September unemployment rate holds at 9.1 percent, economy adds 103K jobs
The private sector added 137,000 jobs, up from August but below July's revised total. The economy lost 34,000 government jobs. Local governments in particular cut teachers and other school employees.
Among the industries that added jobs in September were construction, retail, temporary help services and health care. Manufacturing cut jobs for a second straight month.
The economy returned in September to something closer to the job growth of earlier this year. In February, March and April, the nation added an average of more than 200,000 jobs a month.
But then manufacturing slowed, consumer confidence crashed, and Washington was caught in gridlock — first over whether to raise the nation's borrowing limit and then on how best to get the economy going.
Meanwhile, hiring slowed dramatically. The economy added only 53,000 jobs in May and 20,000 in June. The figures out Friday showed hiring improved in July, slowed slightly in August, and improved again in September.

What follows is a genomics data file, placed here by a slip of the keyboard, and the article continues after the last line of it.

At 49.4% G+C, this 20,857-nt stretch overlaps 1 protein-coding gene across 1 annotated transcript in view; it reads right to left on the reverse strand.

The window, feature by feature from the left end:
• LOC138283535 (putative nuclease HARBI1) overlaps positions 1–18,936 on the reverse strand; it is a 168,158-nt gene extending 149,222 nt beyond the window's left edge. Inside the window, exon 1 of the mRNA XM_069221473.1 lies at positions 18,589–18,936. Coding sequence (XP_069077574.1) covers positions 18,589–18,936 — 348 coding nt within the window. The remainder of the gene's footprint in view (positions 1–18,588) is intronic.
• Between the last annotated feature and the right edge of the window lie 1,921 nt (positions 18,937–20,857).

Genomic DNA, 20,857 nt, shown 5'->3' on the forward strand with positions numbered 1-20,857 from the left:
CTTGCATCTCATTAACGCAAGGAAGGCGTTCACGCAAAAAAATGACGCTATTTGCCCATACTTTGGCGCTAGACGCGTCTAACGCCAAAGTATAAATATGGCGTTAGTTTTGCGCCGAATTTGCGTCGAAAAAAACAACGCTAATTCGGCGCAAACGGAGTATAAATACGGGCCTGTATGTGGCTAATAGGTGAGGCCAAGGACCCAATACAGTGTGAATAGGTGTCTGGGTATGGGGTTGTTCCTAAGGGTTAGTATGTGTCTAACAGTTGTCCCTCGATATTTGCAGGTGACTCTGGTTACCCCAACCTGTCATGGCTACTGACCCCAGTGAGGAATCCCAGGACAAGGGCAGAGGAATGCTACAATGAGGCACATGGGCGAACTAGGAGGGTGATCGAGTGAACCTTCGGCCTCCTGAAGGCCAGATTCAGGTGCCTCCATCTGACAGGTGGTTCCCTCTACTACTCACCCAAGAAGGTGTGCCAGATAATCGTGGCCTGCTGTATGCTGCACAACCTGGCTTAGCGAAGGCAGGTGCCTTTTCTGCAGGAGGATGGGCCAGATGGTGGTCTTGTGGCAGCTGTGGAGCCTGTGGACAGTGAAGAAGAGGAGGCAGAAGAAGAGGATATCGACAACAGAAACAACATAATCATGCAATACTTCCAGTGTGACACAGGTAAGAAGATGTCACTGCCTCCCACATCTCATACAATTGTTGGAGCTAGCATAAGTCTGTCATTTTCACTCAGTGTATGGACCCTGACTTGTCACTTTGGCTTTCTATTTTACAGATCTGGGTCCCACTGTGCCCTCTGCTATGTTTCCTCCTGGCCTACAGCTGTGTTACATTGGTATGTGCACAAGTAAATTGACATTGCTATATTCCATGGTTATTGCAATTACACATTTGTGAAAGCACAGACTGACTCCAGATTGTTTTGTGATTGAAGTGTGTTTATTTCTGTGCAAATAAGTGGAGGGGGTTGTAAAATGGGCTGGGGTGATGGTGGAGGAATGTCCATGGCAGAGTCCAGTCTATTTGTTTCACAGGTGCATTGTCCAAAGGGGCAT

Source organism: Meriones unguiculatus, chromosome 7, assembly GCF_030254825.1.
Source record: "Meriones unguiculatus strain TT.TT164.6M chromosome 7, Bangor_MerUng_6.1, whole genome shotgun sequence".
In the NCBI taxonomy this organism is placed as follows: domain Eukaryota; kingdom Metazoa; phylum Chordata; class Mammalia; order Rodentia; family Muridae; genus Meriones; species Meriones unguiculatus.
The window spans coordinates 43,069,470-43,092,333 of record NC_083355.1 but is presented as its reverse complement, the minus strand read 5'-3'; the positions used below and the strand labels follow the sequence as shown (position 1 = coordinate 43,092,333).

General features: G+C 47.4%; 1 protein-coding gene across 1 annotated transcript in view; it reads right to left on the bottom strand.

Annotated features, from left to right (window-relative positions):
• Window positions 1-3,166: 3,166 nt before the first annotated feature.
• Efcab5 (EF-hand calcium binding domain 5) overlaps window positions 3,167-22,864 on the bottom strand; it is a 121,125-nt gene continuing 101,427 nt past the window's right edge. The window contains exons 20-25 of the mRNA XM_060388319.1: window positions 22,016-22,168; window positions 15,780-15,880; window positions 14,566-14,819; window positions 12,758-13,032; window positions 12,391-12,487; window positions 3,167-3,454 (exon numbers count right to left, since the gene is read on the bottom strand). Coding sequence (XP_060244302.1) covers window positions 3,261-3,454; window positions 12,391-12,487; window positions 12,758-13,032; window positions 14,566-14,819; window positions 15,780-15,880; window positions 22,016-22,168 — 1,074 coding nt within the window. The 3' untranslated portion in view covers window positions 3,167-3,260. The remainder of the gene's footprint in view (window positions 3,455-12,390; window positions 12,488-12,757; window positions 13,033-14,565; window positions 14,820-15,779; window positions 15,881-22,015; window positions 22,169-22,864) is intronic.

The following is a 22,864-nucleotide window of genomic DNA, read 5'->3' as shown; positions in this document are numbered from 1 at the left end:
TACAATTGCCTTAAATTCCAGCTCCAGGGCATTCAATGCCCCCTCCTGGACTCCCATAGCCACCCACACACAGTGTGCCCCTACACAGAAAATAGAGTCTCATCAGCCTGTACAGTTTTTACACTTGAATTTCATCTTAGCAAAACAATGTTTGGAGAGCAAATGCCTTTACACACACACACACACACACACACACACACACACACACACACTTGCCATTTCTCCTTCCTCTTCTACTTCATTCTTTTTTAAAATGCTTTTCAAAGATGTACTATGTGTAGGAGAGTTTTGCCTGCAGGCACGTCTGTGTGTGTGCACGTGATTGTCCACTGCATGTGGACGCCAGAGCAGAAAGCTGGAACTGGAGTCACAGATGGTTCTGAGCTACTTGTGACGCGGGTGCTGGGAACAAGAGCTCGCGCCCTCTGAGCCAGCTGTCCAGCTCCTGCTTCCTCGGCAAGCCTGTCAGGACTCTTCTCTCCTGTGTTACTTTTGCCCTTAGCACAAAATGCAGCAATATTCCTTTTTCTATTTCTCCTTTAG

Still, Federal Reserve Chairman Ben Bernanke warned Congress earlier this week that the economic recovery was "close to faltering," with slow job growth dragging down consumer confidence.
Bernanke, speaking in unusually blunt terms, said he could not blame Americans for being frustrated at the financial industry "for getting us into this mess" and at Washington for not coming up with a strong response.
August's figures were revised up to show a gain of 57,000 jobs, up from a previous estimate of zero. July was revised up to 127,000 jobs, from 85,000.
September's job gains are weaker than they appear. Nearly half came from the rehiring of 45,000 Verizon employees who had been on strike.
And more Americans are working part time even though they would prefer full-time work. That total has increased nearly 900,000 in just the past two months, which suggests that many recently created jobs have only been part time.
When part time workers are added to those without jobs who are discouraged and have given up looking, the so-called "underemployment" rate rose to 16.5 percent from 16.2 percent. That's the highest level since December.
The faltering economy has led many employers to reduce hiring. In the first half of this year, the economy grew at the slowest pace since the recession ended in June 2009. Since then, Europe's debt crisis and stock market declines have heightened fears that the economy will struggle to grow enough to avoid a recession.
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